Tests
o Food challenges
o Skin tests- wheal & flare reaction
Desensitization
o IgG-blocking antibodies
Type I Examples
o Common allergic reactions
o Extrinsic asthma
o Others
Type II Hypersensitivity
Tissue specific
o Specific cell or tissue (tissue-specific antigens) is the target of an
immune response
o Antibody mediated
Five mechanisms

15

Type II Examples
o ITP
Platelets
o Hemolytic anemia
RBCs
o Graves disease
Autoimmune thyroiditis
o Myasthenia Gravis
Post synaptic acetylcholine receptors
o Others

Type III Hypersensitivity


Immune complex mediated
Antigen-antibody complexes are formed in the circulation and are later
deposited in vessel walls or extravascular tissues
Not organ specific
Immune complex clearance
o Large macrophages
o Small renal clearance
o Intermediate deposit in tissues
Type III Examples
o Acute serum sickness
A sysetmic immune complex disease
It was at one time a frequent sequela to the administration of
large amounts of foreign serum
16

(ex. immune serum from horses used for passive


immunization)
o The occurrence of diseases caused by immune complexes was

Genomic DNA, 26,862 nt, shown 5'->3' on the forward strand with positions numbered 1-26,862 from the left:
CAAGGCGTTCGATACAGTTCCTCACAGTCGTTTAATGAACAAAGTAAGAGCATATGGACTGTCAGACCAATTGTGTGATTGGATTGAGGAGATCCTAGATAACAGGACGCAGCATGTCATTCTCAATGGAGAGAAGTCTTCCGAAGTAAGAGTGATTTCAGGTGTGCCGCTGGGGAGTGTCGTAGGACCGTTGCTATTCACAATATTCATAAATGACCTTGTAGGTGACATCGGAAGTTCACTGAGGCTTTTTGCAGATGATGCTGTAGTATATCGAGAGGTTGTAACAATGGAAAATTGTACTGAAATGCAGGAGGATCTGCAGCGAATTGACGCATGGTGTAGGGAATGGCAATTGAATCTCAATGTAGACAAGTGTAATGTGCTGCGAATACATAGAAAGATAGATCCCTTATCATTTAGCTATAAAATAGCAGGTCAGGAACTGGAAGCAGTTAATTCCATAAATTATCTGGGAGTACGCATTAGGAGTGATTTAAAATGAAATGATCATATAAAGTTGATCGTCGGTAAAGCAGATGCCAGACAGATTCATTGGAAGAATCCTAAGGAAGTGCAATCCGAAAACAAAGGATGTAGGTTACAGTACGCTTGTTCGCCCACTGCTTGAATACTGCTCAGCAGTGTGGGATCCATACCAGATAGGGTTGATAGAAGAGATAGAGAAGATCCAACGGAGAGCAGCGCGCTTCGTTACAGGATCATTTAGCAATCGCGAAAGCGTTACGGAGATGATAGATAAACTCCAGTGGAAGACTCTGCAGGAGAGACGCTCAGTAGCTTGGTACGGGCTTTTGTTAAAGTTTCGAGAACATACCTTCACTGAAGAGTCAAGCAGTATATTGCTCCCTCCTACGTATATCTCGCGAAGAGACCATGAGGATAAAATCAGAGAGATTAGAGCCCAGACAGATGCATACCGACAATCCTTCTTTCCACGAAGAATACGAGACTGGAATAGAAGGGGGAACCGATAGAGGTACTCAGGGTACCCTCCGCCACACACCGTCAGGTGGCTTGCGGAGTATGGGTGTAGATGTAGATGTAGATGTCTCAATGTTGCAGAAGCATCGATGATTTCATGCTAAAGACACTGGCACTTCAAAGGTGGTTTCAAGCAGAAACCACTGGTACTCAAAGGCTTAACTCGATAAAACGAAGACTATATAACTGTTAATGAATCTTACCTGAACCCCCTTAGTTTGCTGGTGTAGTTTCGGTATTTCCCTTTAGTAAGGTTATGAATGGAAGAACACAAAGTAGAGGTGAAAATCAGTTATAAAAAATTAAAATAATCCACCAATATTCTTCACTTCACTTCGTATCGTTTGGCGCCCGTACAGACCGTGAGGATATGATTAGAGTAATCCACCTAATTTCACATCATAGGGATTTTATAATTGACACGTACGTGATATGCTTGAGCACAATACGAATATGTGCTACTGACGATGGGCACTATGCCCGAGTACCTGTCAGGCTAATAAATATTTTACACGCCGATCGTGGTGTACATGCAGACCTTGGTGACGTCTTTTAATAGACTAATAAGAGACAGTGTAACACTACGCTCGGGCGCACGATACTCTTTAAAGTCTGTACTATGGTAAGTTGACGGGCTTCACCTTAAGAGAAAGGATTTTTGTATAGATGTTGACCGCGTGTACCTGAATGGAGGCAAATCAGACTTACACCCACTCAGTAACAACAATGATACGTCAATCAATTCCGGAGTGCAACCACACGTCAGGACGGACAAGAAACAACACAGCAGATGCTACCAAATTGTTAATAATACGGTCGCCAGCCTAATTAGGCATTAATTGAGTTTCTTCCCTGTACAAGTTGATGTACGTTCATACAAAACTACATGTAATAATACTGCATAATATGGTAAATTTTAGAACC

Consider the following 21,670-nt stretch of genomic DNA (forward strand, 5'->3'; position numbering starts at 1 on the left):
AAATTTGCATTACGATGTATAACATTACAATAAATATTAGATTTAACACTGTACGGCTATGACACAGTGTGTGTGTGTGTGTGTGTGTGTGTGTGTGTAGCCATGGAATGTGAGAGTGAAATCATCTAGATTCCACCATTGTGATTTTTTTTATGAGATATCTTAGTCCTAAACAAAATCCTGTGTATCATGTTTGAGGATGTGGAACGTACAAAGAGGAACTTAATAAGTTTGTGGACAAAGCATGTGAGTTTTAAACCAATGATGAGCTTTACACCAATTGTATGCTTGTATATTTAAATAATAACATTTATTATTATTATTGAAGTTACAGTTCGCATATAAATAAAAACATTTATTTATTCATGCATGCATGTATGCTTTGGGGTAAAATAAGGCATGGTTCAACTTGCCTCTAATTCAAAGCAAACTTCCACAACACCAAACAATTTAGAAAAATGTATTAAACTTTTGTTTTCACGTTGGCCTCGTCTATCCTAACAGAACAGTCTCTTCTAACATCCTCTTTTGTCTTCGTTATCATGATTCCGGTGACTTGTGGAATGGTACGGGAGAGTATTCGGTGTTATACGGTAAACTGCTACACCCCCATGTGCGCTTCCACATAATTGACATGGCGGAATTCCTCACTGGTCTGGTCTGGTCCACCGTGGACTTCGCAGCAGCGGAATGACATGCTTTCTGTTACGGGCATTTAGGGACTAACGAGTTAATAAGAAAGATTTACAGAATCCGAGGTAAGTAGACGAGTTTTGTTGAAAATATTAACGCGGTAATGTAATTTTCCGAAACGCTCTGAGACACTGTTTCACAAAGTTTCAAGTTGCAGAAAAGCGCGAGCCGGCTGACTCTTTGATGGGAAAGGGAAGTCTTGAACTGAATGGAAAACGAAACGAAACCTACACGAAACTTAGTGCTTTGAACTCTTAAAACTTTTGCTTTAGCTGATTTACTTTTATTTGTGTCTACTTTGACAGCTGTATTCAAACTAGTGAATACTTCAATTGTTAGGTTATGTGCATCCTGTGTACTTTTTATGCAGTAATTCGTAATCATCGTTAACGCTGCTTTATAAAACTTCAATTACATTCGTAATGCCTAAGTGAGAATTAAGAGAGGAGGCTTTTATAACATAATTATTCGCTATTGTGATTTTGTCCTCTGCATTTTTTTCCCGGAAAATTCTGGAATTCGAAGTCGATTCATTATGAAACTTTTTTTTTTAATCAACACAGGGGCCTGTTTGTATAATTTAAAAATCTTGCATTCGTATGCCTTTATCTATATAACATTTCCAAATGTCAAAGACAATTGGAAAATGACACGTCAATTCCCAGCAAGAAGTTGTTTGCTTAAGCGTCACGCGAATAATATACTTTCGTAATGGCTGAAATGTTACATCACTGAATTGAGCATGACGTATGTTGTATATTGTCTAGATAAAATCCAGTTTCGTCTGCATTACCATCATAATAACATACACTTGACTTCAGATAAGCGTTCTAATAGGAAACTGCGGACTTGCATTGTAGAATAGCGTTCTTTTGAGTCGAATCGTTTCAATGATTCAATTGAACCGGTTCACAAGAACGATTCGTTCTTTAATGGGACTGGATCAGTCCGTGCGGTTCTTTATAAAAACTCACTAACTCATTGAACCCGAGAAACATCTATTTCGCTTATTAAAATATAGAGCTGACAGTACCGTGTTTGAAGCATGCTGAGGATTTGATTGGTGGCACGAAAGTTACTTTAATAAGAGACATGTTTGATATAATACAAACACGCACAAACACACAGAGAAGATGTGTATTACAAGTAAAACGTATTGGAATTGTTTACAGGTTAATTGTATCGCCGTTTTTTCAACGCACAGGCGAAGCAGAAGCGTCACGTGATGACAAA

suspected in the early 1900s by a physician named Clemens von
Pirquet
o In modern times the disease is infrequent, but it is an informative
model that has taught us a great deal about systemic immune
complex disorders
Seen with the use of ATG
Serum Sickness Examples
Following Antithymocyte Globulin (ATGAM) infusion
The incidence of fever, skin rashes, and arthralgia is believed to represent
serum sickness
Occur 7-10 days after administration or 1-2 days with repeated
administration
Treatment with corticosteroids
Arthus Reaction
Discovered by Arthus in 1903
o Arthus repeatedly injected horse serum subcutaneously into rabbits
Rare
o Sometimes after vaccination: tetanus toxoid-containing or diphtheria
toxoid-containing vaccines
o Heparin, bee sting
Local vasculitis associated with deposition of immune complexes and
activation of complement
High local concentration of vaccine antigens and high circulating antibody
concentration
Severe pain, swelling, induration, edema, hemorrhage
Signs & symptoms occur 4-12 hours after vaccination
Type III Hypersensitivity Examples
Raynauds phenomenon
o Temperature dependent vasospasm of digits/peripheral circulation
o May be caused by immune complex deposition
Systemic Lupus Erythematous (SLE)
o Classic Type III hypersensitivity disorder
Type IV Hypersensitivity
Does not involve antibody as primary mechanism
Cytotoxic T lymphocytes or lymphokine producing Th1 cells
o Direct killing by Tc or recruitment of phagocytic cells by Th1 cells
Examples
o Acute graft/transplant rejection
17

o Skin rest for TB


o Contact allergic reactions
o Some autoimmune diseases like Type 1 diabetes, Hashimotos
thyroiditis
Additional Examples of Type I, II, III, IV
Type I
o Extrinsic asthma
o From the Greek meaning gasp
o Common chronic inflammatory disease of the airways characterized